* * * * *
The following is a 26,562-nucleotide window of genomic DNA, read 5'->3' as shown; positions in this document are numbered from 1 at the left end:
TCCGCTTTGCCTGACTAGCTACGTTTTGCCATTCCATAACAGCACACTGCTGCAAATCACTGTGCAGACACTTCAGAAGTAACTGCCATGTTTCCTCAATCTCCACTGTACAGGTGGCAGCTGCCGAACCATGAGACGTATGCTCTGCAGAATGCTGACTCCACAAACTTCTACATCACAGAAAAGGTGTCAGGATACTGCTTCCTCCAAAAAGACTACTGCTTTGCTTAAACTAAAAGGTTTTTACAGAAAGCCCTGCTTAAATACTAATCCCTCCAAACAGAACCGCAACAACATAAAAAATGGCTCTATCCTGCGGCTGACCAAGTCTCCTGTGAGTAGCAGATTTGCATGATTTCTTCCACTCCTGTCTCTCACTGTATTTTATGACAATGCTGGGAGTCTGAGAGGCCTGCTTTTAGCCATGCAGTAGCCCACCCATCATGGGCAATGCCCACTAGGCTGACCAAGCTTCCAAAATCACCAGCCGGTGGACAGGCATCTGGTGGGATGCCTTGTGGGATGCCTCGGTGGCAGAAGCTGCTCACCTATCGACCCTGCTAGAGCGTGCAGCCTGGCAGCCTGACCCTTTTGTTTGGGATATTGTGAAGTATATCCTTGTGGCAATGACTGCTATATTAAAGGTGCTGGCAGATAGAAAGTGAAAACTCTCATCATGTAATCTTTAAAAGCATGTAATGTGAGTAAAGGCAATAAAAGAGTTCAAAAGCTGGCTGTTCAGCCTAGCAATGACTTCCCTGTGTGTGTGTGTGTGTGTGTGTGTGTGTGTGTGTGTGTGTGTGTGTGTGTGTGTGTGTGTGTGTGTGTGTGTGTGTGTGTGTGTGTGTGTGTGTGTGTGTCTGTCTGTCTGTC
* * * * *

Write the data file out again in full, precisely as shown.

The following is a 26,562-nucleotide window of genomic DNA, read 5'->3' as shown; positions in this document are numbered from 1 at the left end:
TCCGCTTTGCCTGACTAGCTACGTTTTGCCATTCCATAACAGCACACTGCTGCAAATCACTGTGCAGACACTTCAGAAGTAACTGCCATGTTTCCTCAATCTCCACTGTACAGGTGGCAGCTGCCGAACCATGAGACGTATGCTCTGCAGAATGCTGACTCCACAAACTTCTACATCACAGAAAAGGTGTCAGGATACTGCTTCCTCCAAAAAGACTACTGCTTTGCTTAAACTAAAAGGTTTTTACAGAAAGCCCTGCTTAAATACTAATCCCTCCAAACAGAACCGCAACAACATAAAAAATGGCTCTATCCTGCGGCTGACCAAGTCTCCTGTGAGTAGCAGATTTGCATGATTTCTTCCACTCCTGTCTCTCACTGTATTTTATGACAATGCTGGGAGTCTGAGAGGCCTGCTTTTAGCCATGCAGTAGCCCACCCATCATGGGCAATGCCCACTAGGCTGACCAAGCTTCCAAAATCACCAGCCGGTGGACAGGCATCTGGTGGGATGCCTTGTGGGATGCCTCGGTGGCAGAAGCTGCTCACCTATCGACCCTGCTAGAGCGTGCAGCCTGGCAGCCTGACCCTTTTGTTTGGGATATTGTGAAGTATATCCTTGTGGCAATGACTGCTATATTAAAGGTGCTGGCAGATAGAAAGTGAAAACTCTCATCATGTAATCTTTAAAAGCATGTAATGTGAGTAAAGGCAATAAAAGAGTTCAAAAGCTGGCTGTTCAGCCTAGCAATGACTTCCCTGTGTGTGTGTGTGTGTGTGTGTGTGTGTGTGTGTGTGTGTGTGTGTGTGTGTGTGTGTGTGTGTGTGTGTGTGTGTGTGTGTGTGTGTGTGTGTGTGTGTCTGTCTGTCTGTC